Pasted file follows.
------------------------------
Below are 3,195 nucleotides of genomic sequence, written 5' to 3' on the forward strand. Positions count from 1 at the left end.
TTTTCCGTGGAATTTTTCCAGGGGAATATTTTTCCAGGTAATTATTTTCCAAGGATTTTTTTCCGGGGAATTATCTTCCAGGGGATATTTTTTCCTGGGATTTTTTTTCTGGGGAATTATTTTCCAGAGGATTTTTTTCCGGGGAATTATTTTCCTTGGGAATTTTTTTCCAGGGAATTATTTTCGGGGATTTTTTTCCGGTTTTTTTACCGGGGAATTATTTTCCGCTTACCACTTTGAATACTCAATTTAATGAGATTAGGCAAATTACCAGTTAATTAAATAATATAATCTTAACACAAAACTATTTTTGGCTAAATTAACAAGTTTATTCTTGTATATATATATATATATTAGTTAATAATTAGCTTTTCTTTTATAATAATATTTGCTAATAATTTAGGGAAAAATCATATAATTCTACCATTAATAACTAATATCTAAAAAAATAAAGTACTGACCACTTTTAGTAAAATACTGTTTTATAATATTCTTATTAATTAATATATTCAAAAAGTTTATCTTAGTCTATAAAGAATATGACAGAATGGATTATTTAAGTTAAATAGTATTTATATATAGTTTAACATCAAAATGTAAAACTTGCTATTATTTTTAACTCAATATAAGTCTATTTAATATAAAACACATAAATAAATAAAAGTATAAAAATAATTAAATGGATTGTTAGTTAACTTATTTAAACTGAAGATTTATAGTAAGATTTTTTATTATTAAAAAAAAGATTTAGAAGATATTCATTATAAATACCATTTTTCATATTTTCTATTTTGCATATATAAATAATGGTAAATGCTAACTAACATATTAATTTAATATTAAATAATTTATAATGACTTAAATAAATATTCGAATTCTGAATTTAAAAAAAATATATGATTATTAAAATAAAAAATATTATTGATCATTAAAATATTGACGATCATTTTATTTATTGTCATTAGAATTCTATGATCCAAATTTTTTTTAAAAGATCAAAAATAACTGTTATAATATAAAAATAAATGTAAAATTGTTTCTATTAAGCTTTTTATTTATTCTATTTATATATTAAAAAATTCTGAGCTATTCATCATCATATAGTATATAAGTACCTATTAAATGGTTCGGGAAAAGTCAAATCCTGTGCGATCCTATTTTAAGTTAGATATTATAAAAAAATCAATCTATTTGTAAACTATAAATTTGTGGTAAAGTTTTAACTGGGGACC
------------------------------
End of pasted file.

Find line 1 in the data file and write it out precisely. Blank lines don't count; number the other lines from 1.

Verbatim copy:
Below are 3,195 nucleotides of genomic sequence, written 5' to 3' on the forward strand. Positions count from 1 at the left end.